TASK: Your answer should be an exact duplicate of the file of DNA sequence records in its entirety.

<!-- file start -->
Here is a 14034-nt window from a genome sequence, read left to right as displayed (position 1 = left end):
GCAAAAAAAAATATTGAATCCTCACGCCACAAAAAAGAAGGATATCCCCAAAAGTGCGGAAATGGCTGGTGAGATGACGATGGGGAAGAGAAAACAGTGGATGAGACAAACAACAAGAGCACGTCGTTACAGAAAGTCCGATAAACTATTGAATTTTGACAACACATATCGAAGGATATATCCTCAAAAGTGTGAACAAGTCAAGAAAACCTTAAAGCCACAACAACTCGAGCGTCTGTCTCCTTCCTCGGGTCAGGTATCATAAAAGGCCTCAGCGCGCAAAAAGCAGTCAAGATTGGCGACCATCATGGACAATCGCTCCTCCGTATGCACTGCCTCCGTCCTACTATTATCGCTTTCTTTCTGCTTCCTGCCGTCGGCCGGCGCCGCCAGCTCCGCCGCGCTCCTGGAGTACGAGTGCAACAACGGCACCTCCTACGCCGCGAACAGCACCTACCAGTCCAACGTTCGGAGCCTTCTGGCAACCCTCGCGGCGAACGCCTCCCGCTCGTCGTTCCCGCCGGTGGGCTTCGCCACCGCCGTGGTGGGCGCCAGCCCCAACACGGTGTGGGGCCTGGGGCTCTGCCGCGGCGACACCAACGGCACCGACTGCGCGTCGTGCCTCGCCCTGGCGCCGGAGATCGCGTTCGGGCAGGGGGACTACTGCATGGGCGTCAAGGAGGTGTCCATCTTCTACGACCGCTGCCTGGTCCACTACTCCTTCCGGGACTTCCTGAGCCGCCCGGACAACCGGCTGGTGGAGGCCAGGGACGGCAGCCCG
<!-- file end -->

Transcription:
Here is a 14034-nt window from a genome sequence, read left to right as displayed (position 1 = left end):
GCAAAAAAAAATATTGAATCCTCACGCCACAAAAAAGAAGGATATCCCCAAAAGTGCGGAAATGGCTGGTGAGATGACGATGGGGAAGAGAAAACAGTGGATGAGACAAACAACAAGAGCACGTCGTTACAGAAAGTCCGATAAACTATTGAATTTTGACAACACATATCGAAGGATATATCCTCAAAAGTGTGAACAAGTCAAGAAAACCTTAAAGCCACAACAACTCGAGCGTCTGTCTCCTTCCTCGGGTCAGGTATCATAAAAGGCCTCAGCGCGCAAAAAGCAGTCAAGATTGGCGACCATCATGGACAATCGCTCCTCCGTATGCACTGCCTCCGTCCTACTATTATCGCTTTCTTTCTGCTTCCTGCCGTCGGCCGGCGCCGCCAGCTCCGCCGCGCTCCTGGAGTACGAGTGCAACAACGGCACCTCCTACGCCGCGAACAGCACCTACCAGTCCAACGTTCGGAGCCTTCTGGCAACCCTCGCGGCGAACGCCTCCCGCTCGTCGTTCCCGCCGGTGGGCTTCGCCACCGCCGTGGTGGGCGCCAGCCCCAACACGGTGTGGGGCCTGGGGCTCTGCCGCGGCGACACCAACGGCACCGACTGCGCGTCGTGCCTCGCCCTGGCGCCGGAGATCGCGTTCGGGCAGGGGGACTACTGCATGGGCGTCAAGGAGGTGTCCATCTTCTACGACCGCTGCCTGGTCCACTACTCCTTCCGGGACTTCCTGAGCCGCCCGGACAACCGGCTGGTGGAGGCCAGGGACGGCAGCCCG